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A great gaming console is useless without great games, and luckily, G Cloud has access to a ton of them. Logitech’s handhelds let you play hundreds of games on cloud services, stream games from your PC with Steam Link, and download and play hundreds of thousands of games from the Google Play Store. It all adds up to an almost endless buffet of games, from blockbusters to must-play indies, many of which you probably already own or subscribe to.

G Cloud is primarily built to work with game streaming services like Xbox Game Pass, Nvidia GeForce Now, and Amazon Luna, and if you only subscribe to one of those, you’ll enjoy a ton of options. Xbox Game Pass Ultimate is the subscription I recommend for most G Cloud owners, as you get access to hundreds of games – including Microsoft’s entire first-party catalog (meaning all Halo, Forza, and Gears of War games) Get tons of hits from franchises like Star Wars, Madden, and Battlefield for $15 a month. Amazon Luna works similarly, offering a solid selection of titles from big names like Resident Evil, Control, and Assassin’s Creed at various price tiers (including free games for Prime members).

Nvidia GeForce Now is a bit different, allowing you to stream games you own from marketplaces like Steam, the Epic Games Store, and Ubisoft — though you also get access to a ton of free games like Fortnite and Rocket League. Think of it as powerful in the cloud PC, you can bring your own games to it. The service itself has a free tier, but if you want perks like better graphics and longer gameplay, you’ll have to pay $10 to $20 a month.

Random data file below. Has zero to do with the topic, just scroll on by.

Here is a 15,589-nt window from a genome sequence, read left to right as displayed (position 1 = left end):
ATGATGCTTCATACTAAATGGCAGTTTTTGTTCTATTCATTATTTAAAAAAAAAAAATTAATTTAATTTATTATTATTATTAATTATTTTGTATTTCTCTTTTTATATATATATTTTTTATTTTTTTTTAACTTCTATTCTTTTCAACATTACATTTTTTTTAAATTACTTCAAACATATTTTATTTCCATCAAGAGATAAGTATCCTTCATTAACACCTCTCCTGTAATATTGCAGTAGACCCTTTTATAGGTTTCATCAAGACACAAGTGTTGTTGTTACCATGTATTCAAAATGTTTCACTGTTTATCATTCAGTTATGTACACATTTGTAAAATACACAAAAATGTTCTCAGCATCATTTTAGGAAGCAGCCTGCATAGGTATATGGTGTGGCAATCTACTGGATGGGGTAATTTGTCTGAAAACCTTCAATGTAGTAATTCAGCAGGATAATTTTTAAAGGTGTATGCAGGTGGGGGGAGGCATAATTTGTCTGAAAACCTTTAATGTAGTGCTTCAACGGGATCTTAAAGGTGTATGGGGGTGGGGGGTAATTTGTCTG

Don’t want to pay monthly? G Cloud also works with the Xbox, PlayStation Remote Play and Steam Link apps, allowing you to stream any game you have installed on your console or PC. The Google Play Store also offers a ton of free and premium games, including popular titles like Genshin Impact and Asphalt 9: Legends. Whether you want to stream your existing game collection remotely or just want a Netflix-style subscription, you do have a lot of flexibility here, though folks already invested in one of the aforementioned ecosystems will make good use of G Cloud .

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I use G Cloud in the cloud most of the time, and it feels magical when everything works. From zipping across Halo Infinite’s expansive battlefields to slaying demonic hoards in Vampire Survivors, sometimes the system’s brilliant controls and smooth performance made me forget I was streaming those games from the internet. The handheld’s Snapdragon 720G processor also proved powerful for playing the latest Android games natively, as titles like Diablo Immortal and Rocket League Sweep ran smoothly and worked with the system’s built-in controls out of the box.